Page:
The Big Picture
Water deficits are forecast in Northwest Africa, coastal West Africa and southern Africa through November 2016, with particular persistence in coastal West Africa, as seen in the 12-mo map below. Exceptional surpluses are expected in East Africa, especially in Uganda, Kenya and Tanzania. Surpluses are forecast to emerge in Ethiopia, Sudan, the Sahel, and northeastern Mozambique.

Impacts
The drought in North Africa has taken a severe toll on Morocco's wheat crop, wiping out half of the harvest in Africa's second largest wheat producer and helping to slow economic growth to 1.2 percent. In southern Africa, Malawi will import 50,000 tonnes of maize for the 2.8 million people affected by drought and Swaziland declared a national emergency citing current food and water vulnerability afflicting 25 percent of the population. UNICEF has stated that Zimbabwe is facing its worst malnutrition rates in 15 years with 33,000 children in need of urgent treatment. The drought slowed South Africa's economy in the last quarter of 2015 to 0.6 percent, causing Moody's Investors Service to warn of a possible downgrade.

Forecast Breakdown
The 3-month composites (below) illustrate the evolution of water anomalies in greater detail. Exceptional deficits in northwest Ethiopia are forecast to persist through May and then transition to surpluses. Deficits in southern Africa are forecast to diminish in severity in March but persist through the remainder of the forecast period. In Zimbabwe, however, extreme deficits are expected to remain.

Surpluses are forecast to continue to emerge in southern Mali and Burkina Faso, persisting through October and emerging eastward across the Sahel in southern Chad and Sudan July through November. Surpluses are forecast along the White Nile April through November. In July flooding is forecast between the Nile, Blue Nile, and Dinder Rivers south of Khartoum, Sudan; and, along the Bahr El Gazel River in Chad and south near N’Djamena.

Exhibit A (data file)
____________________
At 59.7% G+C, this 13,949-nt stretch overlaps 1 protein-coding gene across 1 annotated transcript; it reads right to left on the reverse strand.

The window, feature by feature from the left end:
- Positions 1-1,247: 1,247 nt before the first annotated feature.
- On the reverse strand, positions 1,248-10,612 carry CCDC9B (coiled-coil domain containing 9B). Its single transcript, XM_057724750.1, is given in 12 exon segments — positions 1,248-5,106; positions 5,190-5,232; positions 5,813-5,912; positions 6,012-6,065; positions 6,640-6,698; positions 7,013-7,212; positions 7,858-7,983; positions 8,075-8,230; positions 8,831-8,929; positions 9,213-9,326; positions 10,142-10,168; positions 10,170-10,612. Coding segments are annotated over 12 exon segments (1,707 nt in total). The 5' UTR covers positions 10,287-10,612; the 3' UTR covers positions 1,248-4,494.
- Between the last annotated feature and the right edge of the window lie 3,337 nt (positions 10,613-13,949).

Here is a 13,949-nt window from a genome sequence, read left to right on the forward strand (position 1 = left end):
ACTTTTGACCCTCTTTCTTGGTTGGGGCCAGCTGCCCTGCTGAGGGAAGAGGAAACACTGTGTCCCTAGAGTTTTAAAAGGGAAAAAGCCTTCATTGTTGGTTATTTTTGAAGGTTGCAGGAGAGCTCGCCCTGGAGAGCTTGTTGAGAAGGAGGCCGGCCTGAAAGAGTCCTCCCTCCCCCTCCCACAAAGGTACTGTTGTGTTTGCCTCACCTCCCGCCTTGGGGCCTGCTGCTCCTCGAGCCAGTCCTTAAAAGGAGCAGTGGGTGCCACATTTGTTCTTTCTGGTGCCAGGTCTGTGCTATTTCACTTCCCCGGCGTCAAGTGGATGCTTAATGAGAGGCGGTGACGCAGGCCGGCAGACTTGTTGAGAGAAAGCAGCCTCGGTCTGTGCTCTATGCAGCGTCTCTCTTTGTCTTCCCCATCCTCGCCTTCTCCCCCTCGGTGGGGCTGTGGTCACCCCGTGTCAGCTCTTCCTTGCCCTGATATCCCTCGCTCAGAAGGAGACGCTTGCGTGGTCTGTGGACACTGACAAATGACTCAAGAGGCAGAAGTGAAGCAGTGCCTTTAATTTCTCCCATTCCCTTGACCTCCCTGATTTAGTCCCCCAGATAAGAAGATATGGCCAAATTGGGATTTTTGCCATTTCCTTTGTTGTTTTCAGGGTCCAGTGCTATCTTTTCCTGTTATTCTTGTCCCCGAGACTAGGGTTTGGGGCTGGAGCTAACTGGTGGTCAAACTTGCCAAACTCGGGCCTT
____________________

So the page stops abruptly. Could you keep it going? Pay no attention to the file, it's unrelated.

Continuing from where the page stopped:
(It should be noted that forecast skill declines with longer lead times.)

Comment

Many analyses reported in ISciences-authored blog posts are based on data generated by the ISciences Water Security Indicator Model (WSIM). Other sources, if used, are referenced in footnotes accompanying individual posts. WSIM is a validated capability that produces monthly reports on current and forecast global freshwater surpluses and deficits with lead times of 1-9 months at 0.5°x0.5° resolution. This capability has been in continuous operation since April 2011 and has proven to provide reliable forecasts of emerging water security concerns in that time-frame. WSIM has the ability to assess the impacts of water anomalies on people, agriculture, and electricity generation. Detailed data, customized visualizations, and reports are available for purchase.

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